TWO women who found friendship and strength in each other during their battle with cancer have set up a new group to stop younger people from feeling isolated by the disease.
Soraya Copley, 34, and Lesley Hardy, 47, have set up Shine Cancer Support in North Tyneside to help younger people, and their families, who are living with cancer.
Soraya, of Eleanor Street in Cullercoats, was diagnosed with breast cancer in 2007 when she was just 29 and during her treatment at North Tyneside General Hospital, North Shields, she found she had no one her age to talk to, leaving her feeling angry and isolated.
She said: “For about four years I didn’t meet anyone my age.
“When I went in for my treatment, I would normally be surrounded by pensioners and whilst cancer is an awful experience whatever your age it is particularly isolating when you’re a younger person. You just feel very angry, singled out and you can’t understand why this is happening to you.”
All that changed, however, when she met Lesley, of Cramlington, who was also receiving treatment for breast cancer after being diagnosed in 2011.
“It just really changed both our lives,” Soraya said.
“For me, my treatment sessions went from being something I really dreaded to something I looked forward to because we would spend time together and talk.
“I think the friendship we had suddenly made us realise what a difference it had made to us and how important it is to have someone who understands what you’re going through.”
Both women are now in recovery and want to use their experience to help others.
Taking their inspiration from Shine Cancer Support in Dorset, Soraya and Lesley’s group will be the first of its kind in the borough to provide a friendship network for people in their 20s, 30s and 40s struggling with all types of cancer as well as the aftermath of the disease.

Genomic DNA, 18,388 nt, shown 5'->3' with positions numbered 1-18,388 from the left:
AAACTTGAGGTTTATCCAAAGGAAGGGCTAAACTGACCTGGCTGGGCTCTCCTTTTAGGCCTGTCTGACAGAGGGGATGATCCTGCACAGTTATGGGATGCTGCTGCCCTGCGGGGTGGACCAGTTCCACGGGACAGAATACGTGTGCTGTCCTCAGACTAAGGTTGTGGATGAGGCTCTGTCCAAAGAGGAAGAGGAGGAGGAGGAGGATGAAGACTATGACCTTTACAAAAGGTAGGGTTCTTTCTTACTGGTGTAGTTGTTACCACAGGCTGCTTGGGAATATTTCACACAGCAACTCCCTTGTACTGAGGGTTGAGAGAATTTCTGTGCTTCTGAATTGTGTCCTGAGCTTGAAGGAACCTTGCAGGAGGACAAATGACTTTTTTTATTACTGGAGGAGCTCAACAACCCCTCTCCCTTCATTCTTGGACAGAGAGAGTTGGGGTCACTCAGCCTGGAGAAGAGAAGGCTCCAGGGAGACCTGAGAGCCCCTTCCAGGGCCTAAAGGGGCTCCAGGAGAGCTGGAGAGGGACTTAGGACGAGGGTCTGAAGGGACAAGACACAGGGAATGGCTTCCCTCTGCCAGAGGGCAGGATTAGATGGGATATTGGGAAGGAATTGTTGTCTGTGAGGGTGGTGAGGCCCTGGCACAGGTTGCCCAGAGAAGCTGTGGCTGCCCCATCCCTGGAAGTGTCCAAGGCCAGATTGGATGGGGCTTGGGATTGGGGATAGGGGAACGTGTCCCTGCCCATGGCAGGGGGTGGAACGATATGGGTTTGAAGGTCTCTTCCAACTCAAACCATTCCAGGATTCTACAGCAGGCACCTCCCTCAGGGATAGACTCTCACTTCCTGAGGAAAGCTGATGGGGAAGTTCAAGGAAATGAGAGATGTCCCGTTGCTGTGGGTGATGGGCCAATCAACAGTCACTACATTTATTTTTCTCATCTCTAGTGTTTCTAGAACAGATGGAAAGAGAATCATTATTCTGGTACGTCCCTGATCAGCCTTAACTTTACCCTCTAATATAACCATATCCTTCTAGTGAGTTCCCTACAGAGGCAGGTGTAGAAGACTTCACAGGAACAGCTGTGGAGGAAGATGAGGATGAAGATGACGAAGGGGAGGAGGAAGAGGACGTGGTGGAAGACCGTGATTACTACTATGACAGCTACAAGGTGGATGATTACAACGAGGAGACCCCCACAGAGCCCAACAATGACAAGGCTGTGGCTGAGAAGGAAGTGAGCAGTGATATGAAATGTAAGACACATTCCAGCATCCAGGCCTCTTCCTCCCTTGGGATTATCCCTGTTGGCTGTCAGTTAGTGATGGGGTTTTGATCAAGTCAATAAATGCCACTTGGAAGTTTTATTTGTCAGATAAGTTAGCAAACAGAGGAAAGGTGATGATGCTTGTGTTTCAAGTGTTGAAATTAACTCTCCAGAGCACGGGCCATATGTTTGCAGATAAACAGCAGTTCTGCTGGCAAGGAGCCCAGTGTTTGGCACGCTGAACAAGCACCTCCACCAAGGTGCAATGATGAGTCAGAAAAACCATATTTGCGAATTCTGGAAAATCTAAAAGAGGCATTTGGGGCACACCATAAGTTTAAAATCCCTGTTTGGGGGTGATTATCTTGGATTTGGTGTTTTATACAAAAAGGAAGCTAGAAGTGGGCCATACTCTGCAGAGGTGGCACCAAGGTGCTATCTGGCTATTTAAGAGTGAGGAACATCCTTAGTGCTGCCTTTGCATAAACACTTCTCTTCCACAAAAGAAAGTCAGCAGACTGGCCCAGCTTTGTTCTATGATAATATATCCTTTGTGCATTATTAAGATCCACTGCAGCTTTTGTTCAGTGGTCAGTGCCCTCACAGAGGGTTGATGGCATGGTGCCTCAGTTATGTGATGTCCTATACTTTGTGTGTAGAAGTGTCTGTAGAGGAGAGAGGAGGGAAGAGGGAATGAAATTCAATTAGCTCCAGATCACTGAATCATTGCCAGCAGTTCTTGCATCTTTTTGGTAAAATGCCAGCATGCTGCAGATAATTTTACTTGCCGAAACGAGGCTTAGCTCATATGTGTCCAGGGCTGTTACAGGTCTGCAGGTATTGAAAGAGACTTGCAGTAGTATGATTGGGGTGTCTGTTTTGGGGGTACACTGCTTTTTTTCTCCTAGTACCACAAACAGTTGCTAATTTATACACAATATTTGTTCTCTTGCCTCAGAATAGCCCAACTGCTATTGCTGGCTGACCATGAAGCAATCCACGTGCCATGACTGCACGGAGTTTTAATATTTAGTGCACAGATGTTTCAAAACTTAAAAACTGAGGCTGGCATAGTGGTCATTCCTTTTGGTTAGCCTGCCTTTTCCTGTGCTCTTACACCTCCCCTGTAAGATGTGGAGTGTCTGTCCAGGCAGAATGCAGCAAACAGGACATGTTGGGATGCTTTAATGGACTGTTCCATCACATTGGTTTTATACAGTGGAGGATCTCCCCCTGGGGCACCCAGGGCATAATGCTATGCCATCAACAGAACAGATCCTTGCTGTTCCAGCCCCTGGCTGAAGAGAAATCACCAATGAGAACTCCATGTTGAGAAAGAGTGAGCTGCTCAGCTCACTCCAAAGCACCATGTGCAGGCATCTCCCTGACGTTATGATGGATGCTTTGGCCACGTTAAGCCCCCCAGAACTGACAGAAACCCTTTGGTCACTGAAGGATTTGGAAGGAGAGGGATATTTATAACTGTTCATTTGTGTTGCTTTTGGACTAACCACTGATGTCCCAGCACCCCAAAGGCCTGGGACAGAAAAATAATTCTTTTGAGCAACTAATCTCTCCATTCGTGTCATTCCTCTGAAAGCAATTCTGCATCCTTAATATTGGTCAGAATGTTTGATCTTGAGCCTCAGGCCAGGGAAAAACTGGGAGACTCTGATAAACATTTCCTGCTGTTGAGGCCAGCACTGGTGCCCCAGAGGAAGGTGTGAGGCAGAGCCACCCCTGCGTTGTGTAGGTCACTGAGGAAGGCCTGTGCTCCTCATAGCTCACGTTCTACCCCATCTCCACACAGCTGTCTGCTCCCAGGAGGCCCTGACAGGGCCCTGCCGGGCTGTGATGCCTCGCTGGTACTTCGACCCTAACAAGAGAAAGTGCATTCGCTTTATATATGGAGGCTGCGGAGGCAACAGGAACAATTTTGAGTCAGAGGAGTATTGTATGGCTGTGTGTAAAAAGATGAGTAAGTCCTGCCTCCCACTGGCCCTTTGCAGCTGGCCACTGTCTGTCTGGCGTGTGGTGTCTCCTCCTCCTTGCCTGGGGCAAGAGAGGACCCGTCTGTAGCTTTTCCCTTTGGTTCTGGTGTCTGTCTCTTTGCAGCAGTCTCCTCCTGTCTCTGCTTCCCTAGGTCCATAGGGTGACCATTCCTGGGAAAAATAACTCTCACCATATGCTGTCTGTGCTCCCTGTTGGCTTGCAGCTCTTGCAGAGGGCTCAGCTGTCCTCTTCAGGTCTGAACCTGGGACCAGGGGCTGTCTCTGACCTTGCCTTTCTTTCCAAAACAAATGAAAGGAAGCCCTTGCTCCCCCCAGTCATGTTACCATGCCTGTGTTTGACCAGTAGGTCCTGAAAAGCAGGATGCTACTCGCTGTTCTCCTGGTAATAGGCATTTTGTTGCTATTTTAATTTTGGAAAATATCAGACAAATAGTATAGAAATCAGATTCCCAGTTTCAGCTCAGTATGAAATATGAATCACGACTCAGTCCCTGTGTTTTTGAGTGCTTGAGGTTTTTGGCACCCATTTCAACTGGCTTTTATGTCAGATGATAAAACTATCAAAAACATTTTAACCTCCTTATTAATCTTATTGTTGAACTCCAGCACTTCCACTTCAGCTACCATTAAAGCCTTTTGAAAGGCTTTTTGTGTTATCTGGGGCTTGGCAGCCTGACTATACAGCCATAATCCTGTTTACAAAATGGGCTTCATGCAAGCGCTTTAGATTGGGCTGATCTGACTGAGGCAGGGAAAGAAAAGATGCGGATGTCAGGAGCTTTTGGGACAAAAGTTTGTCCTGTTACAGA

Mum-of-two Lesley said: “We both felt there were not many young people on the unit and we clung to each other a little bit.
“Soraya felt a big relief when she was about to tell me how she felt and that made us realise there is a real lack of support here for women under 50.
“Cancer is a very different experience for everybody. We want to attract as many people as possible and find out what they want and what support they are looking for.
“It will be varied, with anything from coffee mornings and going for walks to going for a drink at the pub and organising events.”
Soraya, who lives with husband Tom, 34, said: “One of the massive things is to let people know they are not alone.
“For myself certainly, and for many other people, there is a lot of anger to be dealt with. It is such a shock.
“You do not expect to be diagnosed with cancer in your 20s or 30s.
“Once you meet other people you suddenly feel you have not been singled out and you feel less persecuted.
“Another thing that happens when you’re diagnosed with cancer is that your whole attitude to life changes and you realise you have to make the most of life and have as much fun as possible.
“So another part of the group is just to have fun and to make life-long friendships.”
The group plan to meet twice a month at various locations depending on the activity.
People wanting to get involved in the group should contact Soraya at firstname.lastname@example.org